6 Benefits of Neem & Tulsi Soap
Neem & tulsi is an Ayurvedic bar soap beloved for it’s plethora of skin care benefits. Depending on your familiarity with Ayurvedic traditions, ingredients, or skin care practices, you may be well versed in the product—or perhaps not at all. If you find yourself in the latter camp, but are eager to learn more about what it can do for your skin and body health, here, we rounded up the benefits, usage, and all that you need to know.
What is neem & tulsi soap?
In short, neem & tulsi soap is a solid bar soap blended of saponified neem and tulsi oils. But to learn more about why it has such wonderful benefits, and why it’s been used for so long, you need to better understand both of its parts.
A brief explanation of of neem:
Neem is a plant that originated in South Asia (mainly Sri Lanka, Burma and India) and has been used for thousands of years. The neem tree, known formally as azadirachta indica, is a member of the mahogany family. In many villages of India the streets are lined with neem trees, and are considered sacred. The trees serve multiple purposes by giving shelter from the heat, the leaves as a natural remedy for skin rashes, and even things like using the twigs for toothpaste.
And the plant is also turned into neem oil (the oil is made from the fruits and seeds), another Ayurvedic staple that’s used as something of a multitasker. (Read a more in-depth look at neem oil here, if you are curious to know more.) "Neem provides health benefits through its purifying properties, which can aid in recovery from infections, as well as acne," Shrankhla Holecek, Ayurveda expert and founder of Uma Oils, has previously told us. "It also helps with water retention issues."
A brief explanation of tulsi:
Tulsi is called the ‘Holy Basil’ in India with reference made to it in the Holy Scriptures. In its native India, it has been cultivated for nearly 2,000 years. Healers call it tulsi, the Queen of Herbs, the "Incomparable One," and it is prominent in Ayurveda and Hinduism for its various therapeutic applications. (Look at our full Tulsi explainer for more information.)
For skin care, the properties come it’s impressive antioxidant abilities and for how it acts as a stress relieving agent (technically the herb is an adaptogen, and thus is a good moderator of oxidative stress). You can also often find it in tea.
6 Benefits for Using Neem and Tulsi Soap:
A few reasons why you might look into the soap.
Acts as an antibacterial clearing up skin irritations and acne.
The soap acts as an antibacterial agent, and thus may help tending to acne. Both plants are considered to play a role in this, as both have been shown to have some antibacterial properties1.
Chock full of antioxidants.
Another reason it’s so good for skin is due to the antioxidant profile carried over from the oils. Antioxidants, we know, help temper inflammation, fight free radicals, and aid the skin in a number of ways (like their brightening effects.) Essentially any skin condition could benefit from antioxidant use.
It is smooth, soft and gentle without leaving a residue or sticky film
While bar soaps have many great qualities (better for the environment being one of the largest), some complain of the overall sensorial experience—or that they can often leave a film behind. Anecdotally, users claim that this soap doesn’t have those same issues. Instead you are left with clean, fresh, (yet not stripped) skin.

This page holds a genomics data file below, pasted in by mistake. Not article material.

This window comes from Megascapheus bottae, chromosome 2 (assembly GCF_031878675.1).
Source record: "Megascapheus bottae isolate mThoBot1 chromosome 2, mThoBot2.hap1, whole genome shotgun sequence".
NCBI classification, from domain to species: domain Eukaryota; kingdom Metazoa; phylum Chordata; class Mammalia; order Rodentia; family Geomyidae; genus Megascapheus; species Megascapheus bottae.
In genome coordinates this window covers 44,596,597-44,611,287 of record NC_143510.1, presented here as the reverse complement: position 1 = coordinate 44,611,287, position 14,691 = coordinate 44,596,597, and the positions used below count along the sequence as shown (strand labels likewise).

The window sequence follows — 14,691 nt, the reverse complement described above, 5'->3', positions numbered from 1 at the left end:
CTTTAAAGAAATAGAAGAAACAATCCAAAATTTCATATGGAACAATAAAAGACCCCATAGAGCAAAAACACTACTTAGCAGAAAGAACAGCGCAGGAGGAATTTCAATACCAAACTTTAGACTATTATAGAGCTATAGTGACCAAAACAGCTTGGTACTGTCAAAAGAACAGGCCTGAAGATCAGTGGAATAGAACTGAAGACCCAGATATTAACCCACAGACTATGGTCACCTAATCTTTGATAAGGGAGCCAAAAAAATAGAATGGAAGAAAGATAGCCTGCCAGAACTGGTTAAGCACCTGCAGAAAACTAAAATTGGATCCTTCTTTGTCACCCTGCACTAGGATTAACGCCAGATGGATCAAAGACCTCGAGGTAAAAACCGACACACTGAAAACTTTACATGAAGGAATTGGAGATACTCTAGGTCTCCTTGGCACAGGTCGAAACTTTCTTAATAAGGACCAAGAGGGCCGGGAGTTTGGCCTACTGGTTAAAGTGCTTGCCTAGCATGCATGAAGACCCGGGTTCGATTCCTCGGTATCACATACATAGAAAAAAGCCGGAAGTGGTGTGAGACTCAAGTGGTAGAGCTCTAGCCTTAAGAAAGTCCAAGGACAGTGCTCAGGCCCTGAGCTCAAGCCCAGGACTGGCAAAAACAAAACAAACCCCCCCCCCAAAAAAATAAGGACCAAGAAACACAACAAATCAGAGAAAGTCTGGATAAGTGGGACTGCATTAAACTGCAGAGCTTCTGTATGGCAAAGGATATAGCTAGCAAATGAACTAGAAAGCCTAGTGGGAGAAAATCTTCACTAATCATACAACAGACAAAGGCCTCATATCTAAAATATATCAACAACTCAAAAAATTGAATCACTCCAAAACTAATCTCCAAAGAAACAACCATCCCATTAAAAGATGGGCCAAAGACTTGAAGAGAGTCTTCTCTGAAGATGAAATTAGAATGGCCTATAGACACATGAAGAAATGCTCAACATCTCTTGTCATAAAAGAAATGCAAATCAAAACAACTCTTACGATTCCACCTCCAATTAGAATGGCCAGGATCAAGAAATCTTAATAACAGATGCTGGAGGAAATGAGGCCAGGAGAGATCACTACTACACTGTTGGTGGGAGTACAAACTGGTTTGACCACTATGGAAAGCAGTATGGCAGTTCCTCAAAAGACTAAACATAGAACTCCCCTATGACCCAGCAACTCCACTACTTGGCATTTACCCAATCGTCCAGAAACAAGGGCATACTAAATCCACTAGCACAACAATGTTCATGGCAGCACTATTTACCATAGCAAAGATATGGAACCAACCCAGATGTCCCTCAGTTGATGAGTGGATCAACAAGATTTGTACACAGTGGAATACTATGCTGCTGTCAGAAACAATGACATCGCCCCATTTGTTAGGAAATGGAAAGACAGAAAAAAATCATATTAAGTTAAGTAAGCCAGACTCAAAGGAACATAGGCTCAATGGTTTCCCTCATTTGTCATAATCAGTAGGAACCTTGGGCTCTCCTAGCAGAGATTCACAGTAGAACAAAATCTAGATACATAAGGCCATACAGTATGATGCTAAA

Lathers well and leaves the skin moisturized.
In the same vain, bar soaps can be too dehydrating for some. And while this will produce a fluffy lather, it won’t come at the cost of your skin barrier (as some soaps and surfactants will do). Instead the soap hydrates the skin, thanks to the neem’s ability to help the skin’s water retention. You also have additional hydration help if you opt for an option with aloe, as the plant is deeply hydrating2.
It’s a minimal-ingredient, clean product.
Many people, especially now-a-days, are on the hunt for minimal-ingredient products in an effort to pare back their routines. This offers just that, as we’ve noted many of the options out there are just two natural ingredients. And when they do have additional ingredients, it’s most commonly the equally as impressive aloe vera.
Cost effective and more eco-friendly packaging.
With bar soaps, you tend to get more bang from your buck. Some bars cost as little as $2 and can last for several weeks, whereas traditional liquid soaps or washes tend to get used up more quickly. And buying less product doesn't just make your wallet happy; it means less packaging, energy, and resources in the supply chain.
What to look for:
Although many of the soaps found today contain other ingredients such as aloe vera, the purer form is made from just neem and tulsi. Neem soap is either made from neem oil, leaves or both. Check the label for the percentage of neem and the other ingredients added. Neem oil alone has a stronger, sometimes less than pleasant, smell so it’s traditionally blended with tulsi to help buffer the soap’s fragrance (along with all the good-for-skin benefits that tulsi brings). Some of the more common name brands are TheraNeem and Hamam.
By no means new, this soap is widely used in Ayurvedic skin care methods. If you are curious to try, there are plenty of reasons to do so thanks to its nutrient dense profile.
Alexandra Engler is the beauty director at mindbodygreen and host of the beauty podcast Clean Beauty School. Previously, she's held beauty roles at Harper's Bazaar, Marie Claire, SELF, and Cosmopolitan; her byline has appeared in Esquire, Sports Illustrated, and Allure.com. In her current role, she covers all the latest trends in the clean and natural beauty space, as well as lifestyle topics, such as travel. She received her journalism degree from Marquette University, graduating first in the department. She lives in Brooklyn, New York.